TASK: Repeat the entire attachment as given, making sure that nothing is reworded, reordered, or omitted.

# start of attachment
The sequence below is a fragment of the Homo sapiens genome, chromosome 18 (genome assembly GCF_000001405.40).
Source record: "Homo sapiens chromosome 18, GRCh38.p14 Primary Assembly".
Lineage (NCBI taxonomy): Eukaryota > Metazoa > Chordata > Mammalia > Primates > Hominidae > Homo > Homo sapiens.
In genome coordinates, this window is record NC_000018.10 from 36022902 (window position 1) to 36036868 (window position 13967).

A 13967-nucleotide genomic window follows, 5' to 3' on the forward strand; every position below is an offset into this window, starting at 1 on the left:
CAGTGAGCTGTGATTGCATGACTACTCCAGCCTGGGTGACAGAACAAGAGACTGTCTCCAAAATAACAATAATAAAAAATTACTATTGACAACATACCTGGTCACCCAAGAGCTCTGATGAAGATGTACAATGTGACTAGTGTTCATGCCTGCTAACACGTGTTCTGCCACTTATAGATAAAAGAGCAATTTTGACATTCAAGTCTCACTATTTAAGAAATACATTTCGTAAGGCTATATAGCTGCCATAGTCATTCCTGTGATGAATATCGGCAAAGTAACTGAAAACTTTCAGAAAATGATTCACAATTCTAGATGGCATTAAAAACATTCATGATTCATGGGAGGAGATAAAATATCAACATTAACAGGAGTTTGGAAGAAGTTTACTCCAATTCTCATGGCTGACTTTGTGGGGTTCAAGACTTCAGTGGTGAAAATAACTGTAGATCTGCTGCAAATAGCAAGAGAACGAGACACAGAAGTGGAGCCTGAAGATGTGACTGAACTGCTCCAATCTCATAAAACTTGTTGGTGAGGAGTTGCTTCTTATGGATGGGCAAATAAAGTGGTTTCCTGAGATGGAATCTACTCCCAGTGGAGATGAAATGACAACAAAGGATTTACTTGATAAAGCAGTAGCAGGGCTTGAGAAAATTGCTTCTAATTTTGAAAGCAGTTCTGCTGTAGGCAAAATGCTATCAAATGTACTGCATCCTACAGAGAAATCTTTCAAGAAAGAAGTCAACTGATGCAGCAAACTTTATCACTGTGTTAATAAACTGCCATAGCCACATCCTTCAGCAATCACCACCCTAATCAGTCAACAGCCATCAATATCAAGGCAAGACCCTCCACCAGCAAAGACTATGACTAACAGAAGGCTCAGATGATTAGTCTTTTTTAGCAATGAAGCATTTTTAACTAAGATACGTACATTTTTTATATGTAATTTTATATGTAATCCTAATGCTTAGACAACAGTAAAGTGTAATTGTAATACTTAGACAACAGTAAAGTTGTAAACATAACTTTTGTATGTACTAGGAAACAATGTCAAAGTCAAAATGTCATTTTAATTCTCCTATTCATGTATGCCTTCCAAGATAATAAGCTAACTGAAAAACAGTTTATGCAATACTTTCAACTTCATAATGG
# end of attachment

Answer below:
The sequence below is a fragment of the Homo sapiens genome, chromosome 18 (genome assembly GCF_000001405.40).
Source record: "Homo sapiens chromosome 18, GRCh38.p14 Primary Assembly".
Lineage (NCBI taxonomy): Eukaryota > Metazoa > Chordata > Mammalia > Primates > Hominidae > Homo > Homo sapiens.
In genome coordinates, this window is record NC_000018.10 from 36022902 (window position 1) to 36036868 (window position 13967).

A 13967-nucleotide genomic window follows, 5' to 3' on the forward strand; every position below is an offset into this window, starting at 1 on the left:
CAGTGAGCTGTGATTGCATGACTACTCCAGCCTGGGTGACAGAACAAGAGACTGTCTCCAAAATAACAATAATAAAAAATTACTATTGACAACATACCTGGTCACCCAAGAGCTCTGATGAAGATGTACAATGTGACTAGTGTTCATGCCTGCTAACACGTGTTCTGCCACTTATAGATAAAAGAGCAATTTTGACATTCAAGTCTCACTATTTAAGAAATACATTTCGTAAGGCTATATAGCTGCCATAGTCATTCCTGTGATGAATATCGGCAAAGTAACTGAAAACTTTCAGAAAATGATTCACAATTCTAGATGGCATTAAAAACATTCATGATTCATGGGAGGAGATAAAATATCAACATTAACAGGAGTTTGGAAGAAGTTTACTCCAATTCTCATGGCTGACTTTGTGGGGTTCAAGACTTCAGTGGTGAAAATAACTGTAGATCTGCTGCAAATAGCAAGAGAACGAGACACAGAAGTGGAGCCTGAAGATGTGACTGAACTGCTCCAATCTCATAAAACTTGTTGGTGAGGAGTTGCTTCTTATGGATGGGCAAATAAAGTGGTTTCCTGAGATGGAATCTACTCCCAGTGGAGATGAAATGACAACAAAGGATTTACTTGATAAAGCAGTAGCAGGGCTTGAGAAAATTGCTTCTAATTTTGAAAGCAGTTCTGCTGTAGGCAAAATGCTATCAAATGTACTGCATCCTACAGAGAAATCTTTCAAGAAAGAAGTCAACTGATGCAGCAAACTTTATCACTGTGTTAATAAACTGCCATAGCCACATCCTTCAGCAATCACCACCCTAATCAGTCAACAGCCATCAATATCAAGGCAAGACCCTCCACCAGCAAAGACTATGACTAACAGAAGGCTCAGATGATTAGTCTTTTTTAGCAATGAAGCATTTTTAACTAAGATACGTACATTTTTTATATGTAATTTTATATGTAATCCTAATGCTTAGACAACAGTAAAGTGTAATTGTAATACTTAGACAACAGTAAAGTTGTAAACATAACTTTTGTATGTACTAGGAAACAATGTCAAAGTCAAAATGTCATTTTAATTCTCCTATTCATGTATGCCTTCCAAGATAATAAGCTAACTGAAAAACAGTTTATGCAATACTTTCAACTTCATAATGG